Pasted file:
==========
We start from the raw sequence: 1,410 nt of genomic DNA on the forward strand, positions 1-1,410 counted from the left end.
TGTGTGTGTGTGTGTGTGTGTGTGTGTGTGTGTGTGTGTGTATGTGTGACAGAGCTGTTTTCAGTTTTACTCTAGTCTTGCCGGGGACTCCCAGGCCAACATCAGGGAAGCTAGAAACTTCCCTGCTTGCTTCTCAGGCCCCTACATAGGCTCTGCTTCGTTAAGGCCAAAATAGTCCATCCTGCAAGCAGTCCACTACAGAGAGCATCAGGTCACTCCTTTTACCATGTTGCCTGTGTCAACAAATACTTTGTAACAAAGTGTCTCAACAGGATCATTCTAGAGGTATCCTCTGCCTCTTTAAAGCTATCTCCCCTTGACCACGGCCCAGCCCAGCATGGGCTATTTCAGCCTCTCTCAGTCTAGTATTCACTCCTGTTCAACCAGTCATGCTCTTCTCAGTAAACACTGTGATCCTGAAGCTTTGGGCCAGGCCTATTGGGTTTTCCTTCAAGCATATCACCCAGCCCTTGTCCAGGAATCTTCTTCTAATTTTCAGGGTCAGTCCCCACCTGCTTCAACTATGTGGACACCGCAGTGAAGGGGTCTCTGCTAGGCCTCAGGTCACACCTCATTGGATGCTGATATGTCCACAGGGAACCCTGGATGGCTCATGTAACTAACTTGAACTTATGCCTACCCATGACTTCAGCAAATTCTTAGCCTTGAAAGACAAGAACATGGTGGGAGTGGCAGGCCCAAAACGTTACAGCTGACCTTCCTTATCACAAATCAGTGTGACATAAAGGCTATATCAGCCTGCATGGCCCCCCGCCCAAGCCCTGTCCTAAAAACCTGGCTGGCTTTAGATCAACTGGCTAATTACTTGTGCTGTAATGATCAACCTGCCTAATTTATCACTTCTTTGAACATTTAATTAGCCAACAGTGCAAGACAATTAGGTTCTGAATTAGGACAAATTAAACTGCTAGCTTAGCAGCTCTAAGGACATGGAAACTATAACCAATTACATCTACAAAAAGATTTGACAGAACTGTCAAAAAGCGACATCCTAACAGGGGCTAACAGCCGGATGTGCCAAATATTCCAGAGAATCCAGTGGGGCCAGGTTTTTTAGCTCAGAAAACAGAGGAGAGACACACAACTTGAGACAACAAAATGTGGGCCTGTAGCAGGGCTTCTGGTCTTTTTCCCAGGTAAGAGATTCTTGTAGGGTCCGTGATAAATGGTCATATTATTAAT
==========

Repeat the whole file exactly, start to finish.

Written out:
We start from the raw sequence: 1,410 nt of genomic DNA on the forward strand, positions 1-1,410 counted from the left end.
TGTGTGTGTGTGTGTGTGTGTGTGTGTGTGTGTGTGTGTGTATGTGTGACAGAGCTGTTTTCAGTTTTACTCTAGTCTTGCCGGGGACTCCCAGGCCAACATCAGGGAAGCTAGAAACTTCCCTGCTTGCTTCTCAGGCCCCTACATAGGCTCTGCTTCGTTAAGGCCAAAATAGTCCATCCTGCAAGCAGTCCACTACAGAGAGCATCAGGTCACTCCTTTTACCATGTTGCCTGTGTCAACAAATACTTTGTAACAAAGTGTCTCAACAGGATCATTCTAGAGGTATCCTCTGCCTCTTTAAAGCTATCTCCCCTTGACCACGGCCCAGCCCAGCATGGGCTATTTCAGCCTCTCTCAGTCTAGTATTCACTCCTGTTCAACCAGTCATGCTCTTCTCAGTAAACACTGTGATCCTGAAGCTTTGGGCCAGGCCTATTGGGTTTTCCTTCAAGCATATCACCCAGCCCTTGTCCAGGAATCTTCTTCTAATTTTCAGGGTCAGTCCCCACCTGCTTCAACTATGTGGACACCGCAGTGAAGGGGTCTCTGCTAGGCCTCAGGTCACACCTCATTGGATGCTGATATGTCCACAGGGAACCCTGGATGGCTCATGTAACTAACTTGAACTTATGCCTACCCATGACTTCAGCAAATTCTTAGCCTTGAAAGACAAGAACATGGTGGGAGTGGCAGGCCCAAAACGTTACAGCTGACCTTCCTTATCACAAATCAGTGTGACATAAAGGCTATATCAGCCTGCATGGCCCCCCGCCCAAGCCCTGTCCTAAAAACCTGGCTGGCTTTAGATCAACTGGCTAATTACTTGTGCTGTAATGATCAACCTGCCTAATTTATCACTTCTTTGAACATTTAATTAGCCAACAGTGCAAGACAATTAGGTTCTGAATTAGGACAAATTAAACTGCTAGCTTAGCAGCTCTAAGGACATGGAAACTATAACCAATTACATCTACAAAAAGATTTGACAGAACTGTCAAAAAGCGACATCCTAACAGGGGCTAACAGCCGGATGTGCCAAATATTCCAGAGAATCCAGTGGGGCCAGGTTTTTTAGCTCAGAAAACAGAGGAGAGACACACAACTTGAGACAACAAAATGTGGGCCTGTAGCAGGGCTTCTGGTCTTTTTCCCAGGTAAGAGATTCTTGTAGGGTCCGTGATAAATGGTCATATTATTAAT